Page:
So tonight, at the Planning Board regular meeting, the Sackman lawyer, dressed in a nice suit and carrying a large briefcase, showed up with a small entourage, confident that the Planning Board would hand him an easy variance for what he wanted. He even said that he expected to sail right through.
But he ran into resistance. The Board wanted to know why he wouldn’t go to the obvious place, the ZBA, but his answer was unclear.
Karas’ confidence was shaken when he tried to debate the Board’s Planner Jennifer Beahm. She told the Board’s Chair, Sharon Davis, that “the applicant was before the wrong board.” Ms. Beahm was not forgiving when Mr. Karas tried to persuade her to ignore the Township’s clear ordinance which said that adding 5 extra bedrooms and sharply increasing the density of that site would be illegal, so the application must go to the ZBA for a D variance.
Karas cited some prior case as a precedent, but Mark Kitrick, the Board’s attorney, was not impressed.
So Ms. Davis rejected the application saying, “The Board would not accept the jurisdiction.” But the Pizza attorney, rattled by the turn of events, continued to insist that he was before the correct board.
For some reason, Kitrick left the door open for Karas to return with a better prepared argument next month. Why is Karas so afraid of the Board of Adjustment?
At the end of the meeting, during the Public Portion, Jack Bredin went to the microphone to make some points regarding the procedures at play in cases like this one. The Board’s lawyer gave Jack a hard time over technicalities, and Jack was harassed and interrupted when he went to the microphone. Yet Jack managed to make a few points before he had to sit down.
He said that the Sackman lawyer, who disagreed with the June ZBA decision, should have appealed to the ZBA within 20 days. But somehow the applicant was able to go before the Planning Board without filing that appeal——What’s wrong with this picture?
JIMMY BUFFETT with “Stars Fell on Alabama.” Do you have a few minutes to meditate on a hopeful turn of events last night?
“We lived our little drama
We kissed in a field of white
And stars fell on Alabama
As reported before on Blogfinger, Ocean Grover Kevin Chambers sued the Township and the developer over what he called illegal zoning in the rebuilding of #50 Main Avenue, a retail/residential building. The judge did not agree with Kevin’s arguments in the case. That doesn’t mean that Kevin was wrong. We expect to hear from him with a formal statement. Meanwhile, there is the possibility of an appeal.
If you visit the site, you will be impressed with the setback which seems to leave a relatively narrow passageway between the building and the curb. But the developer has defended that setback as being consistent with what existed before, and the project did obtain approvals from the Township.
At this morning’s HOA meeting, the membership voted, by an estimated 3:1 margin, to defeat Jack Bredin’s motion, which would have supported a plan to promote single family home zoning throughout Ocean Grove. We have spelled out the technical details of this subject in our many recent posts.
This vote means that the OGHOA, Board and membership, will be supportive as Neptune Township continues to approve condominium buildings without parking and to maintain its ongoing policy to defy State Land Use Law .
The OGHOA has become an impotent organization without any coherent values to protect the Grove from greedy developers and unprincipled elected officials.
At Blogfinger we tried to warn everyone. It’s not that we care about what that crew at the HOA Board thinks, but we do care about what Grovers think , so the vote today was disappointing.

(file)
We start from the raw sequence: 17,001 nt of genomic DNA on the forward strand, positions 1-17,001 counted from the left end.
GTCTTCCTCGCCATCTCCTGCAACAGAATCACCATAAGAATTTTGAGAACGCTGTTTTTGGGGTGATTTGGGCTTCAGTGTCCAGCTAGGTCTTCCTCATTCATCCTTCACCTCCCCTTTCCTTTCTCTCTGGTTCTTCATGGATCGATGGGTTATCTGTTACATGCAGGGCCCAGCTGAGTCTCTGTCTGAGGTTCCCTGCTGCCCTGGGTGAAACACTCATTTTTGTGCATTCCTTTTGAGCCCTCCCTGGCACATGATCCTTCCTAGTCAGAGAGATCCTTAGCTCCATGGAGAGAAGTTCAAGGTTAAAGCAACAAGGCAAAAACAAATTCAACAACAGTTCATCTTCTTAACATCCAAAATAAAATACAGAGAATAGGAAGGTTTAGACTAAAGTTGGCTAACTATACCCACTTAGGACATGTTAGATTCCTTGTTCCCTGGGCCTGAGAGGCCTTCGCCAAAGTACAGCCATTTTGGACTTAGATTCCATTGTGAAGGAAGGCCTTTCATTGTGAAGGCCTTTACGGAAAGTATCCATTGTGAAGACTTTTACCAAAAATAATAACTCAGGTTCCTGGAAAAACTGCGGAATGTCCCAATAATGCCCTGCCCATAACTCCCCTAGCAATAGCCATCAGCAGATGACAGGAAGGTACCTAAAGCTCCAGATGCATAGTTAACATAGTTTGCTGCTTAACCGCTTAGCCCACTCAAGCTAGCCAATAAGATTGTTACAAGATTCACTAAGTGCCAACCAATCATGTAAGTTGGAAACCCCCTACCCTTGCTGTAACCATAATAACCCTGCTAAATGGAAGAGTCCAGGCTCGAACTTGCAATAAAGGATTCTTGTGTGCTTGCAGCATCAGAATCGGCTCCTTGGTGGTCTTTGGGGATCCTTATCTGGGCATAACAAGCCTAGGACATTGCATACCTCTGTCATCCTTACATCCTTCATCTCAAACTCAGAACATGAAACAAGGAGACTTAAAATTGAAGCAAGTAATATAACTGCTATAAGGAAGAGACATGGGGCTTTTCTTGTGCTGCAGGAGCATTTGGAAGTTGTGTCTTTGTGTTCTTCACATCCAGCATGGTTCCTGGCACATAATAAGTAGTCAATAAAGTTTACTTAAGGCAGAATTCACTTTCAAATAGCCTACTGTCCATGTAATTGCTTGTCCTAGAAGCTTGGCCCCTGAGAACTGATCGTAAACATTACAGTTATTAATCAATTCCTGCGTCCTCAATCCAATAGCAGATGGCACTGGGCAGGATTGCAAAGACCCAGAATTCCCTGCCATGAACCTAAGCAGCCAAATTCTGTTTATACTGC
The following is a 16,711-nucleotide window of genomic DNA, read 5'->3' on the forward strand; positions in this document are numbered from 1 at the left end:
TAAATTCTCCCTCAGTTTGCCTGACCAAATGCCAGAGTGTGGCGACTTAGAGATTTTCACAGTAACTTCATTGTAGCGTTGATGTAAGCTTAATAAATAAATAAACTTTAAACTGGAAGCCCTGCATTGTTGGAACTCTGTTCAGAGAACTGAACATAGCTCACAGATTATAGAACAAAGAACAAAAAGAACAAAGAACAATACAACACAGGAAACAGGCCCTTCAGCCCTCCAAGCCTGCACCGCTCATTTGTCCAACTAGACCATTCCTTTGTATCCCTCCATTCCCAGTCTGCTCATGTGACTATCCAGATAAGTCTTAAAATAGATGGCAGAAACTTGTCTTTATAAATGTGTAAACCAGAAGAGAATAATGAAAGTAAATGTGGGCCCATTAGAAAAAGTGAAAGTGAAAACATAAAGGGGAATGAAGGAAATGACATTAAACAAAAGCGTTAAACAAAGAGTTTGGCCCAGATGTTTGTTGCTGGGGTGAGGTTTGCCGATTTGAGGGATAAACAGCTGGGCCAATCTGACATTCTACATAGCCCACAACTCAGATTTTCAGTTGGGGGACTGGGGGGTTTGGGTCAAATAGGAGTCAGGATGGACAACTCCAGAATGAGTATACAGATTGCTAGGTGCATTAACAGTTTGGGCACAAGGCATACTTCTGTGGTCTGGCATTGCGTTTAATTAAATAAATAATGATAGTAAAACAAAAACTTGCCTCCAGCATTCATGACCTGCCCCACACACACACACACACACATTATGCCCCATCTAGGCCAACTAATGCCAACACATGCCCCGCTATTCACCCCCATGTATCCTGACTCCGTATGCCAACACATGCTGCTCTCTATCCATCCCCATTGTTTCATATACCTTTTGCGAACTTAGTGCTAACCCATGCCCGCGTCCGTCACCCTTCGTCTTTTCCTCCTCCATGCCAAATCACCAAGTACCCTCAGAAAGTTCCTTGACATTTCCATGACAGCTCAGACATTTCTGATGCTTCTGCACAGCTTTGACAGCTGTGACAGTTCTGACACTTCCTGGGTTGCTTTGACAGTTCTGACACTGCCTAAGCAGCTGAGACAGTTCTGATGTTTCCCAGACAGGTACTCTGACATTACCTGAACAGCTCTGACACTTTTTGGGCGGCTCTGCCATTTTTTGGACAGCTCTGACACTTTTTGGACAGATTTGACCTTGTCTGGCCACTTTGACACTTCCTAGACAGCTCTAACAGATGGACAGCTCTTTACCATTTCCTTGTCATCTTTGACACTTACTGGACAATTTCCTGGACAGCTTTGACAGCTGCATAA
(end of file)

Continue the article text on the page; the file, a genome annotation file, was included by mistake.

We will continue to report the news, but we are done trying to encourage our HOA neighbors into opposing those who would exploit our town.
We are not giving up on Ocean Grove, but we will divert our attention from the HOA, an organization which has straight-lined as far as we are concerned.
Paul Goldfinger, Editor @Blogfinger Jack Bredin, Researcher.
This is getting ridiculous. First we had the Manchester Inn conflagration on March 13, 2010 and then there was the destructive Surf Avenue fire on March 11, 2011. Recently a tent burned down—that’s enough to make anybody tense.
Now we add the Main Avenue fire of February 6, 2015. Throughout Ocean Grove’s history there have been many fires which destroyed tinder box buildings including large hotels and boarding hoses.
But you would think that we would have been able to avoid repeats by using superior technology. Of course, many cases are due to human carelessness, and even Smoky the Bear can’t prevent that.
In 2011, an article in Blogfinger questioned the quality of fire investigations in Ocean Grove by County investigators. Here is a link to a review of that subject. Hopefully they have improved in that area. Note that none of these fires were found to be suspicious, not even the tent fire where the electricity and gas had been turned off. Spontaneous combustion perhaps? And how about the “Friday February Fire of 2015?” We’re told that it is “currently under investigation.”
So now we have another big fire which will leave a large empty lot on Main Avenue, sort of like the large lots we acquired around the Manchester Inn and on Surf Ave. in the past.
In those locations, opulent single family homes went up. Before the Manchester burned there was talk of converting the building into condos, but that was not to be. Interestingly, the owner of that Inn said that rebuilding the hotel was economically unfeasible.
The Sampler was demolished, and that site remains empty, awaiting construction of two Victorian wannabes. Meanwhile we have another blank space on Main Avenue.
The other double empty lot on the second Beach block of Main Ave. will be where Mary’s Place will be constructed. I think something burned down there in the past. (anybody know?) That zoning story was discussed recently on BF.
So what will happen to the new vacant lots at the site of Friday’s fire? Based on past experience, whatever happens will not be decided by the citizens, no matter how many hearings are held. Representative government in this town is in some respects deficient, at least as far as those who live here are concerned. Transparency of processes needs to be improved, such as in the zoning arena. But, if we are dissatisfied , whose fault is that? Just look in the mirror.